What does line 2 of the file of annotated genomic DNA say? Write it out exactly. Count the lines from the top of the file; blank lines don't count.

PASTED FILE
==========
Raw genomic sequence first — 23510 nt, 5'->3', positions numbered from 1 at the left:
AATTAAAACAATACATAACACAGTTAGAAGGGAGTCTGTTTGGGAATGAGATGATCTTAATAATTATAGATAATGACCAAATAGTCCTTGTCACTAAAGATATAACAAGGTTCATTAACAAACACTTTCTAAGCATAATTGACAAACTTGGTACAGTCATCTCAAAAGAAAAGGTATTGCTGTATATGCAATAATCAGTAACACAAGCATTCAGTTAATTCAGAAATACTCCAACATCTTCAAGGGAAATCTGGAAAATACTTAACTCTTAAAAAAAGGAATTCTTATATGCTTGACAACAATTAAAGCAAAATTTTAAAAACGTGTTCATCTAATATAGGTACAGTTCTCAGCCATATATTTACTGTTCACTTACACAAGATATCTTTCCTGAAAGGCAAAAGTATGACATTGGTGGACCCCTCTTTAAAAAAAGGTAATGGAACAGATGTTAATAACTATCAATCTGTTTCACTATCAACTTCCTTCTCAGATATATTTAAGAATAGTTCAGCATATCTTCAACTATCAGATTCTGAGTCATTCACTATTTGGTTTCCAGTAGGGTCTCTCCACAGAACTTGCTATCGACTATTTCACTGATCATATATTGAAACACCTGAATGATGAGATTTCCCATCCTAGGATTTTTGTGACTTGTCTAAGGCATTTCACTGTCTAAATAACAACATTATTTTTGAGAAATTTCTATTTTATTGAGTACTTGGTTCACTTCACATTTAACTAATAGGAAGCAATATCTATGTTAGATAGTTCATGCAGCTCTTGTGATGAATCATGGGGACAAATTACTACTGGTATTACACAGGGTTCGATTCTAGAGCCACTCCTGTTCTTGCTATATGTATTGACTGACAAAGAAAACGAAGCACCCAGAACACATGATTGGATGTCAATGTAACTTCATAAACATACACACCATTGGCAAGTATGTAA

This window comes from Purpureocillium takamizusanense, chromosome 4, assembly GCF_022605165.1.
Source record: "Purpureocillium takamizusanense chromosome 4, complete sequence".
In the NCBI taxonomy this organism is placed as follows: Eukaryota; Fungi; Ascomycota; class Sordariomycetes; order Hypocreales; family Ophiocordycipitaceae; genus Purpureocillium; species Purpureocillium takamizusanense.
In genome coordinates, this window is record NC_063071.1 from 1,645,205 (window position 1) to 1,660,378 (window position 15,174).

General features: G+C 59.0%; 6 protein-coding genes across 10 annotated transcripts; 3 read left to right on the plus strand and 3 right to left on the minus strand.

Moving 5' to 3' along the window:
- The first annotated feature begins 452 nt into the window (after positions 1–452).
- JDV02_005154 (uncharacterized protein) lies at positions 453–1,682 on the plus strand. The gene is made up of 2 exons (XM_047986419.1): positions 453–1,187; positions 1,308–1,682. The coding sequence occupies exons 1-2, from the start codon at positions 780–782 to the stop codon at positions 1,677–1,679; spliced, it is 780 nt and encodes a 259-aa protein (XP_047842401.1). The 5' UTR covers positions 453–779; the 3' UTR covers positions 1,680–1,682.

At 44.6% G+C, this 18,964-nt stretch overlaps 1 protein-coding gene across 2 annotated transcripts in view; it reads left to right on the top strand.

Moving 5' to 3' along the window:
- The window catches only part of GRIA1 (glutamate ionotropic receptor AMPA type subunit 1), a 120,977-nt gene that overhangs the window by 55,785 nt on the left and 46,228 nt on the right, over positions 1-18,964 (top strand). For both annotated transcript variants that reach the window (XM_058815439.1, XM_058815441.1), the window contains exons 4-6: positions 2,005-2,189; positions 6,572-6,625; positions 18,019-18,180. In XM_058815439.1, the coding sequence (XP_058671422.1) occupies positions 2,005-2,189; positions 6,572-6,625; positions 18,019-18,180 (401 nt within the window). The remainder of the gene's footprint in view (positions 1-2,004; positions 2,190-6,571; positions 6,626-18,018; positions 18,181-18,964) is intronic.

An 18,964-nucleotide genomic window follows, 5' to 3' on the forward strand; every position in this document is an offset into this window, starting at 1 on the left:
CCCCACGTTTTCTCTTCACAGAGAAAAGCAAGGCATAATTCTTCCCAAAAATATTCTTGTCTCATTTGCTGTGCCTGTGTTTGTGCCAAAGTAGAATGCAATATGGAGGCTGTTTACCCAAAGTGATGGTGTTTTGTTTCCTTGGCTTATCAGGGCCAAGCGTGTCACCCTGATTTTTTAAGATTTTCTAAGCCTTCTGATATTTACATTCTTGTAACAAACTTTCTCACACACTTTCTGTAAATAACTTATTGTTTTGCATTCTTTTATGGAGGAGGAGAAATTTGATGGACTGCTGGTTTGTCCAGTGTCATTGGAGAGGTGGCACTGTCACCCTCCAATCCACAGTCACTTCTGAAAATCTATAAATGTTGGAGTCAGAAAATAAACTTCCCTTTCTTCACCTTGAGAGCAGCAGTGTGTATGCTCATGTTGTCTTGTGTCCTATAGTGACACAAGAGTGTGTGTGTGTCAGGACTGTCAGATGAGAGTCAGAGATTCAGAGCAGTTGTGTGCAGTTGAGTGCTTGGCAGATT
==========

AATTAAAACAATACATAACACAGTTAGAAGGGAGTCTGTTTGGGAATGAGATGATCTTAATAATTATAGATAATGACCAAATAGTCCTTGTCACTAAAGATATAACAAGGTTCATTAACAAACACTTTCTAAGCATAATTGACAAACTTGGTACAGTCATCTCAAAAGAAAAGGTATTGCTGTATATGCAATAATCAGTAACACAAGCATTCAGTTAATTCAGAAATACTCCAACATCTTCAAGGGAAATCTGGAAAATACTTAACTCTTAAAAAAAGGAATTCTTATATGCTTGACAACAATTAAAGCAAAATTTTAAAAACGTGTTCATCTAATATAGGTACAGTTCTCAGCCATATATTTACTGTTCACTTACACAAGATATCTTTCCTGAAAGGCAAAAGTATGACATTGGTGGACCCCTCTTTAAAAAAAGGTAATGGAACAGATGTTAATAACTATCAATCTGTTTCACTATCAACTTCCTTCTCAGATATATTTAAGAATAGTTCAGCATATCTTCAACTATCAGATTCTGAGTCATTCACTATTTGGTTTCCAGTAGGGTCTCTCCACAGAACTTGCTATCGACTATTTCACTGATCATATATTGAAACACCTGAATGATGAGATTTCCCATCCTAGGATTTTTGTGACTTGTCTAAGGCATTTCACTGTCTAAATAACAACATTATTTTTGAGAAATTTCTATTTTATTGAGTACTTGGTTCACTTCACATTTAACTAATAGGAAGCAATATCTATGTTAGATAGTTCATGCAGCTCTTGTGATGAATCATGGGGACAAATTACTACTGGTATTACACAGGGTTCGATTCTAGAGCCACTCCTGTTCTTGCTATATGTATTGACTGACAAAGAAAACGAAGCACCCAGAACACATGATTGGATGTCAATGTAACTTCATAAACATACACACCATTGGCAAGTATGTAA